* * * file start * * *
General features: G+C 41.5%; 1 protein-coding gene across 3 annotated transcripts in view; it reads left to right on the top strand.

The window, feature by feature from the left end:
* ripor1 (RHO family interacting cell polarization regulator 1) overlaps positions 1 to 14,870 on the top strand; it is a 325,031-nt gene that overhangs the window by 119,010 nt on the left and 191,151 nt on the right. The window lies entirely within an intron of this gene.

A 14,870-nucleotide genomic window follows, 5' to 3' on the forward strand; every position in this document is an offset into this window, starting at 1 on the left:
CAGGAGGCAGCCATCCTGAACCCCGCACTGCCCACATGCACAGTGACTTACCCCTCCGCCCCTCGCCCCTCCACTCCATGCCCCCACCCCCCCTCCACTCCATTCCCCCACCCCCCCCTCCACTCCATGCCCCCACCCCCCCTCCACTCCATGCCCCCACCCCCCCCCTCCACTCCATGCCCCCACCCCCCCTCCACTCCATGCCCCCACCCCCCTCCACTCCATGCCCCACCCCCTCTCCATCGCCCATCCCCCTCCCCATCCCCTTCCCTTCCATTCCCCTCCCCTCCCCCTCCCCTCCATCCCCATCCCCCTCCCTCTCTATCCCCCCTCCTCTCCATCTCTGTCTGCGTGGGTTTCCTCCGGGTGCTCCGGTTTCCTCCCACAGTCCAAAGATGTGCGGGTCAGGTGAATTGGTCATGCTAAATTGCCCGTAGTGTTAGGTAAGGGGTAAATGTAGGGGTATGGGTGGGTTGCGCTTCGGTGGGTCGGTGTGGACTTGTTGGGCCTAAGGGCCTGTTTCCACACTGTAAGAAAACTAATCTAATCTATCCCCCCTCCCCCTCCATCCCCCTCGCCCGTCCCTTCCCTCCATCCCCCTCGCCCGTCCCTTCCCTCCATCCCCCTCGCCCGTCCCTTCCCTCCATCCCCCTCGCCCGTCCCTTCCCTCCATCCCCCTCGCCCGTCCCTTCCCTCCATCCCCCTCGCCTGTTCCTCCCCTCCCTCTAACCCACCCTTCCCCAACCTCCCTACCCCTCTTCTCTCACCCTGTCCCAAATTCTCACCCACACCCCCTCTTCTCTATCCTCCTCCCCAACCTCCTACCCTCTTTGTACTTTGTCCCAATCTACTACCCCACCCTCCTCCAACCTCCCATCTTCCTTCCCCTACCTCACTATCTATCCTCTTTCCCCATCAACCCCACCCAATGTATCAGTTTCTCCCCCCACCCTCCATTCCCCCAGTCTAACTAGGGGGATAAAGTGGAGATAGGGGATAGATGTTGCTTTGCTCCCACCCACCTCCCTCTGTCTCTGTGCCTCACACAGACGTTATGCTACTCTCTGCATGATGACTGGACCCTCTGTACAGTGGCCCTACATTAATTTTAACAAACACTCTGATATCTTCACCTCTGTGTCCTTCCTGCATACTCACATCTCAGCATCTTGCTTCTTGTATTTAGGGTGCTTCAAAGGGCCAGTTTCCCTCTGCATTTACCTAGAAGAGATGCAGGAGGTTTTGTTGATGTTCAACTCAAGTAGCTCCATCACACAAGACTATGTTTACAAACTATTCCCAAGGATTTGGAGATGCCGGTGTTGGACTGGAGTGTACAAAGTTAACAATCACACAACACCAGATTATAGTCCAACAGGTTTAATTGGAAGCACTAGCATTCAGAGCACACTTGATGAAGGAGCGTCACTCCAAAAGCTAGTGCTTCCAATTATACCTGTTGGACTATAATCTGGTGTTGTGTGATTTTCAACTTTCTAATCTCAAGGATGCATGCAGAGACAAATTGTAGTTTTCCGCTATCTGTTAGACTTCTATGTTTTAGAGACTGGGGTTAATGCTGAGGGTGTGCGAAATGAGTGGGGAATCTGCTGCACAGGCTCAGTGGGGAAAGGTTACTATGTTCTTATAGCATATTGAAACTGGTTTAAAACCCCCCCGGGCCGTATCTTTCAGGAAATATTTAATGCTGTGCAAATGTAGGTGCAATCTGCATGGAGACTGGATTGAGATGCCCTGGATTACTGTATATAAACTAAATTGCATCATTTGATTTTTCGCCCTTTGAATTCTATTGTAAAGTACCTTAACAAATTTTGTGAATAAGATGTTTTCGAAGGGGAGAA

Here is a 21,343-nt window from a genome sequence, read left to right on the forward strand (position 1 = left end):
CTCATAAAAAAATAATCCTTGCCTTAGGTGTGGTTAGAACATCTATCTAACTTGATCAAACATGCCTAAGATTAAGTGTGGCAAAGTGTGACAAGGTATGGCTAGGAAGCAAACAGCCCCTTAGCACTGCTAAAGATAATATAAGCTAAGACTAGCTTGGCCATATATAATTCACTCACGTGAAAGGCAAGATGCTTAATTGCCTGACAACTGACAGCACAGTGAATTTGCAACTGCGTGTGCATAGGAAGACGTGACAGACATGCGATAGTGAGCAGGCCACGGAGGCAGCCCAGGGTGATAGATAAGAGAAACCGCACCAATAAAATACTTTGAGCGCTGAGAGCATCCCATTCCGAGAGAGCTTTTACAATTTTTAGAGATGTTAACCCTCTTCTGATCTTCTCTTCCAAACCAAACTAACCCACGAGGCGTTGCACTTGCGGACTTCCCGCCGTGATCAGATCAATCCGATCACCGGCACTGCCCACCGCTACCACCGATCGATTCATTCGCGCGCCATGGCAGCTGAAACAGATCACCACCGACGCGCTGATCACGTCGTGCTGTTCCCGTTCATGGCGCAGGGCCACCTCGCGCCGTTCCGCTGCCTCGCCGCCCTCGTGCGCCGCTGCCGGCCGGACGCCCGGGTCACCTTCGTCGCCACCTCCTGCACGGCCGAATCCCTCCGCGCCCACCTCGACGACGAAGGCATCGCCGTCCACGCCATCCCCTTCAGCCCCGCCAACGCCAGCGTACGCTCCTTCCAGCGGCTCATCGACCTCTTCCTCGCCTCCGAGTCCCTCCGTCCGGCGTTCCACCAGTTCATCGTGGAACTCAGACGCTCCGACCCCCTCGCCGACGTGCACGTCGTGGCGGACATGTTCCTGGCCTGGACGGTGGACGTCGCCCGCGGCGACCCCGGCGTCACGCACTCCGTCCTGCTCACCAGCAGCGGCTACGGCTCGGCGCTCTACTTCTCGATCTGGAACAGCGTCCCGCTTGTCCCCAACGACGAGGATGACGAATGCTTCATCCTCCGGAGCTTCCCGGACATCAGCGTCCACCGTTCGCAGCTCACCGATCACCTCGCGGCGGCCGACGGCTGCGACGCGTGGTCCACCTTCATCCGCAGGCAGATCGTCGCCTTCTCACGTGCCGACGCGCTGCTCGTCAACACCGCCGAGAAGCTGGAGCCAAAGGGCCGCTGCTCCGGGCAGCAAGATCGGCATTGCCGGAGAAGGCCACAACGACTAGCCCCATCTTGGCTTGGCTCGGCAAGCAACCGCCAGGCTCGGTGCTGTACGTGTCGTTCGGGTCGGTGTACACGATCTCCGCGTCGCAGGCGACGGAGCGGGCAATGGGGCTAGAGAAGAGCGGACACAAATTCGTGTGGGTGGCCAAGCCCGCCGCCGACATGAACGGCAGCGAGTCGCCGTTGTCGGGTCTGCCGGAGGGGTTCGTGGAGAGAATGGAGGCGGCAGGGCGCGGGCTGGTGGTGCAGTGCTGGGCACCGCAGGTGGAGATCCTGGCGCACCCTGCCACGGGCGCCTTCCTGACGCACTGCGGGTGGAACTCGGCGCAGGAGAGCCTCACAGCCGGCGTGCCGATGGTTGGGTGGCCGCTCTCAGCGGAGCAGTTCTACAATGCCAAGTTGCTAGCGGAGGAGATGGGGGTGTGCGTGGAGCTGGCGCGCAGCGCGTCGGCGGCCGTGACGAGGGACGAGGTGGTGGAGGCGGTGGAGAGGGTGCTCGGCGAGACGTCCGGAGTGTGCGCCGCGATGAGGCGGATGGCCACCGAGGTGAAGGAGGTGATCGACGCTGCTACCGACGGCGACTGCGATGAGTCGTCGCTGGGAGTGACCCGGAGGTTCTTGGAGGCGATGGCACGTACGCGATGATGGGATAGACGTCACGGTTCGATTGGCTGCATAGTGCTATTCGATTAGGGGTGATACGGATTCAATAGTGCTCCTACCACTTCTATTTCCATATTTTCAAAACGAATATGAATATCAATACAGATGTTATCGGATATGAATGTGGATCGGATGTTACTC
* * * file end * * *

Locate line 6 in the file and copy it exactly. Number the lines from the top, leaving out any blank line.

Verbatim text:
Here is a 21,343-nt window from a genome sequence, read left to right on the forward strand (position 1 = left end):